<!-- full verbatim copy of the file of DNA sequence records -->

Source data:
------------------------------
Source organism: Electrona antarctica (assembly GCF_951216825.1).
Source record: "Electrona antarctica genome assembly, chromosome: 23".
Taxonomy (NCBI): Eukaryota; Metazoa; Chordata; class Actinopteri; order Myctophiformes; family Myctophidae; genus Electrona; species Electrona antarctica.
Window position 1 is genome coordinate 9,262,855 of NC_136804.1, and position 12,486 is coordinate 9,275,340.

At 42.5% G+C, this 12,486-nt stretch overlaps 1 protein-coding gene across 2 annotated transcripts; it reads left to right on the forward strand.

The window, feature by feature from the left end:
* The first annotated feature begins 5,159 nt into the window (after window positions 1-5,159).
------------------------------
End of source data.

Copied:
Source organism: Electrona antarctica (assembly GCF_951216825.1).
Source record: "Electrona antarctica genome assembly, chromosome: 23".
Taxonomy (NCBI): Eukaryota; Metazoa; Chordata; class Actinopteri; order Myctophiformes; family Myctophidae; genus Electrona; species Electrona antarctica.
Window position 1 is genome coordinate 9,262,855 of NC_136804.1, and position 12,486 is coordinate 9,275,340.

At 42.5% G+C, this 12,486-nt stretch overlaps 1 protein-coding gene across 2 annotated transcripts; it reads left to right on the forward strand.

The window, feature by feature from the left end:
* The first annotated feature begins 5,159 nt into the window (after window positions 1-5,159).